Wireless technology entertains the hard of hearing
Danish company GN ReSound has developed an innovative hearing aid product – the ReSound Alera – that enables users to wirelessly stream audio from common consumer electronics (CE) devices such as TVs and smartphones (the latter via a chest-worn Bluetooth wireless technology microphone clip) directly to their hearing aids over a range of up to 20 metres.
In operation, the end user simply connects their TV (eg, via a SCART cable) or other CE device (eg, desktop PCs, laptops, tablet computers, home cinema systems, radios) to a small audio streamer box equipped with an nRF24L01 2,4 GHz transceiver from Nordic Semiconductor. This then pairs with a second nRF24L01 located in the ReSound Alera hearing aid.
When the user wishes to watch TV they simply push a button on the back of their hearing aid or use a remote control to select the device’s designated wireless channel to immediately stream wireless audio in stereo direct from the TV to their hearing aid.
“It was extremely challenging to achieve this ease of end-user functionality, along with medical-grade field reliability (99,99%) and real-time audio performance in a hearing aid as small as an adult fingernail and weighing as much as a paper clip,” admits Thomas Olsgaard, VP of Hardware Platforms at GN ReSound.
The entire ReSound Alera product range is built around a uniquely miniature 2 cm (length) x 1,5 cm (height) x 0,6 cm (thick) product form factor that has to embed an even smaller 1,4 cm (length) x 0,6 cm (height) x 0,4 cm (thick) electronic module housing an antenna without groundplane (due to lack of space), Bluetooth wireless technology radio, a proprietary (Nordic nRF24L01) 2,4 GHz radio, plus an external microcontroller to perform the advanced audio signal processing (background noise cancellation and ‘surround’ sound processing) required in a hearing aid product marketed as being so sensitive it allows hearing-impaired users to hear, for example, snow being crushed under their footsteps, birds singing, and even the sound of falling rain.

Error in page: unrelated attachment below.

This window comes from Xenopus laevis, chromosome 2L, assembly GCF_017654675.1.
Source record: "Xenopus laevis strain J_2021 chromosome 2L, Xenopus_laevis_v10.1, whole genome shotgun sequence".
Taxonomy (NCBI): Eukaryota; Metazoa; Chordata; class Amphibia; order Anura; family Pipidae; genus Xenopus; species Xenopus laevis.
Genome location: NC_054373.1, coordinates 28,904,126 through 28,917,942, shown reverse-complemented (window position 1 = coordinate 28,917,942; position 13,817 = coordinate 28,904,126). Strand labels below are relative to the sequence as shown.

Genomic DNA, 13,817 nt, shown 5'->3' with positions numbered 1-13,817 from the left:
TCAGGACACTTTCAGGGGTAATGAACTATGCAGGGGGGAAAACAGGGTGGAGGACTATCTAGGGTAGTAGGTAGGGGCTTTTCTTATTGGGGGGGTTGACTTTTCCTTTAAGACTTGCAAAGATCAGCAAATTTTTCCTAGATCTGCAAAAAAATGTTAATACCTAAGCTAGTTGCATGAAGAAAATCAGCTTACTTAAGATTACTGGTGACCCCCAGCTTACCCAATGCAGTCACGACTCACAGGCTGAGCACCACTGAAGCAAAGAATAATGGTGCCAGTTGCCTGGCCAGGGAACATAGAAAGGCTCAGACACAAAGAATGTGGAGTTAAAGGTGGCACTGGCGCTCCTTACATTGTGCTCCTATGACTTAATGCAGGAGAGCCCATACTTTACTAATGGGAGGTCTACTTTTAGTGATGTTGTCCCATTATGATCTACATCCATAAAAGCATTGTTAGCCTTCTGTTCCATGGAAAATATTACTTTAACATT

Olsgaard continues: “But all of this functionality needed to run for several days from a replaceable ZincAir battery that is a fuel coin cell (that can store around three times more energy than a standard coin cell). This meant that the proprietary radio needed the lowest possible power consumption to enable the product to average 1,5 mA in operation and peak at 4 mA when streaming.
“In addition, the hearing aid needed to offer near 100% medical-grade operational reliability. For us this meant being able to work reliably and offer real-time audio streaming equating to 20 ms maximum latency from the source CE device to the reception in the ear – even in the most hostile 2,4 GHz operating environments such as 10 active 2,4 GHz emitters all operating in the vicinity (eg, smartphones, computer tablets, gaming devices and Wi-Fi hubs). And this demanded an extremely robust protocol design and an ultra linear radio performance from the Nordic chip that pushed this chip’s operational capabilities to the limit – down to the system architectural level – in a way we are not sure any other manufacturer’s 2,4 GHz chip could actually manage.”